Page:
Thursday, December 1 2022

The Bank of England is expected to unveil the biggest interest rate hike in more than three decades next week, even as the country braces for a potentially deep recession.

Most economists believe that the key Monetary Policy Committee (MPC) will increase the base rate by 0.75 percentage points to 3% at the November 3 meeting.

It would be the eighth consecutive jump in interest rates by the central bank and the largest increase since 1989.

This decision will aim to tame the growing levels of inflationwhich exceeds 10 percent.

The meeting comes amid warnings that spending cuts and tax increases under new Prime Minister Rishi Sunak could lead to a deeper and longer lasting recession.

After a period of turmoil in Britain, caused by the economic plans of former Prime Minister Liz Truss, which sparked a bond market routthe BoE’s double monetary tightening could seem at odds with its current forecast that the economy will contract until 2024.

But inflation is still likely to be well above the Bank’s 2% target in 2023 and with some of Ms Truss’ costly aid for households and businesses still in place, the only way is increase borrowing costs.

“As things stand, my best guess is that inflationary pressures will require a stronger response than perhaps we thought in August,” the BoE governor said. Andrew Bailey said October 15.

Some of Mr Bailey’s inflation concerns eased two days after his speech when new finance minister Jeremy Hunt reversed nearly all of Ms Truss’ planned tax cuts and shortened his capping program energy to increase income at six months instead of two years.

Oxford Economics chief economist Andrew Goodwin said the MPC still faces a difficult balancing act.

“Many economic indicators have weakened since the last committee meeting in September, but the labor market has remained tight and wage growth is strong,” Goodwin said.

Earlier this month, markets had predicted interest rate hikes could reach a full percentage point, but sentiment cooled somewhat after the chancellor and prime minister change and bond purchases from the Bank of England have lowered the cost of borrowing.

Markets also saw less appetite for big hikes globally, with the Bank of Canada raising its interest rate by 0.5 percentage points, below the 0.75 percentage point hike. percentage that had been widely expected.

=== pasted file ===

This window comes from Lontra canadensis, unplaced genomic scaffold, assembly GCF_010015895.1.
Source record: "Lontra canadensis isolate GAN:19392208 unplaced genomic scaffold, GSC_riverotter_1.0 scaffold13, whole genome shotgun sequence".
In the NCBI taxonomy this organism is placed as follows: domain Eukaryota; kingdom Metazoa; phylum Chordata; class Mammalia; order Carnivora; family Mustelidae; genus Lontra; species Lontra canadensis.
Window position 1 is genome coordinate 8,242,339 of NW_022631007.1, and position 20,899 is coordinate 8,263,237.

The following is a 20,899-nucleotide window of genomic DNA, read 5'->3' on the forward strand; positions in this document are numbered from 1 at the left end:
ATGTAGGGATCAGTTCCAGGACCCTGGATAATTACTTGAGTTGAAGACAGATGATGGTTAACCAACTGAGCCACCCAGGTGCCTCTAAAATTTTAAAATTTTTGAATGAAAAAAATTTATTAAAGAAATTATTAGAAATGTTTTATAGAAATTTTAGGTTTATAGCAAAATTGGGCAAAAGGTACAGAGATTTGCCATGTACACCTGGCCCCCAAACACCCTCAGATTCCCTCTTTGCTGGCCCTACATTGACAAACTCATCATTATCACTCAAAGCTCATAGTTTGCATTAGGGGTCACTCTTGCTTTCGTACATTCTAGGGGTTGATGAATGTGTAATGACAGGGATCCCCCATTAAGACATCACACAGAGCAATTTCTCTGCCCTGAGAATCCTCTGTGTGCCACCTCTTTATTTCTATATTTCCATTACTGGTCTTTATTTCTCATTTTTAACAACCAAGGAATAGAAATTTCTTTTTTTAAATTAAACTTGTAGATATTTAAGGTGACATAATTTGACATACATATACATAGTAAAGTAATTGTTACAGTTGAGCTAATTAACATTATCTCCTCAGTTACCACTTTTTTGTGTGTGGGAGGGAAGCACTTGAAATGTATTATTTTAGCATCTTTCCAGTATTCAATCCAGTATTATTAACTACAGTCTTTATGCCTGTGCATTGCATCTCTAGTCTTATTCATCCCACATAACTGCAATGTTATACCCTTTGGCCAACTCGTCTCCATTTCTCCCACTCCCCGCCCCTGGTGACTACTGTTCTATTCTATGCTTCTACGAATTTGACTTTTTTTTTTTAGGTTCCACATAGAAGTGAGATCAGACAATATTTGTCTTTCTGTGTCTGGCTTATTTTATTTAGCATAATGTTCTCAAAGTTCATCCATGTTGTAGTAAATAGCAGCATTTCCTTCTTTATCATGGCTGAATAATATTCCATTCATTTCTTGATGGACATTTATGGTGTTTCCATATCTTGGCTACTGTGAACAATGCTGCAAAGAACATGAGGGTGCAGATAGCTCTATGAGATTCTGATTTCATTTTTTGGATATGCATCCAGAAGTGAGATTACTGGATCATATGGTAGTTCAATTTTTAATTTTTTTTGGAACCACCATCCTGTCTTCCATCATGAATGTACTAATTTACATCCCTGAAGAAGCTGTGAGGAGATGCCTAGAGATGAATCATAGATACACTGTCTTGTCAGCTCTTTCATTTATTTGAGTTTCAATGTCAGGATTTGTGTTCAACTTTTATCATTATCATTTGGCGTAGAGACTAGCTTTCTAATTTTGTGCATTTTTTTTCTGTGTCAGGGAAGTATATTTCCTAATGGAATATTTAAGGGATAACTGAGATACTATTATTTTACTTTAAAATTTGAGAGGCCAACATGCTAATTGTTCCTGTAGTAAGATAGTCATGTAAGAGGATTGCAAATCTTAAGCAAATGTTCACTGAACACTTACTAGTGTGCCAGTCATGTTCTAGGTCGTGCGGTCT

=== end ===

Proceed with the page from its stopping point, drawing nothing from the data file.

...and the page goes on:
Deutsche Bank analysts said they expect the Bank of England to opt for a 0.75 percentage point hike with a split vote.

Company experts said they expect the latest forecast from the Bank of England, which will also be revealed on Thursday, to show that “the economic outlook has deteriorated further”.

They said: “Conditioned by market prices, the UK economy is likely to fall into a deeper and more prolonged recession.”

Investors say there is about a 90% chance of a 75 basis point hike in the Bank Rate to 3% on November 3.

On Friday, ING analysts were forecasting a lower rise of 50 basis points.

The image further on is obscured by the delay the plans of Mr. Sunak and Mr. Hunt to consolidate public finances.

Earlier this week it was revealed that an upcoming financial statement scheduled for October 31 has been postponed until November 17.

The planned economic statement define next steps in the midst of the cost of living crisis.

The government faces difficult decisions. British media reported that they were considering £50 billion in tax increases and spending cuts, more than the hole in the budget estimates.

Interest rate futures show investors are far less concerned about inflation than they were just a few weeks ago, with the Bank Rate expected to peak at around 4.75% in 2023, compared to more than 6% before the sudden end of “Trussonomics”.

At the MPC meeting, the bank will confirm its longer-term inflation expectations, which should show the cost of living to be well above its 2% target next year.

James Smith, developed markets analyst at ING, also made a bearish forecast for the bank’s latest economic outlook.

“The new set of expected forecasts, which are essentially based on market interest rate expectations, are expected to be dismal – showing both a deep recession and inflation below the medium-term target,” he said. he declared.

“This should be interpreted as a not-so-subtle hint that market prices are inconsistent with achieving its inflation target.”

The bank’s plan to start selling some of the bonds it has bought since 2009 to support the economy will also ease some of the pressure to raise rates.

Deutsche Bank said the £40 billion in sales expected over the next year was equivalent to about 25 basis points in rate hikes.

But Mr Goodwin of Oxford Economics warned of the potential dangers of the plan.

“There is no urgent reason to initiate quantitative tightening and bond sales risk triggering further turbulence in the gilt market,” he said.

Updated: October 28, 2022, 3:11 p.m.

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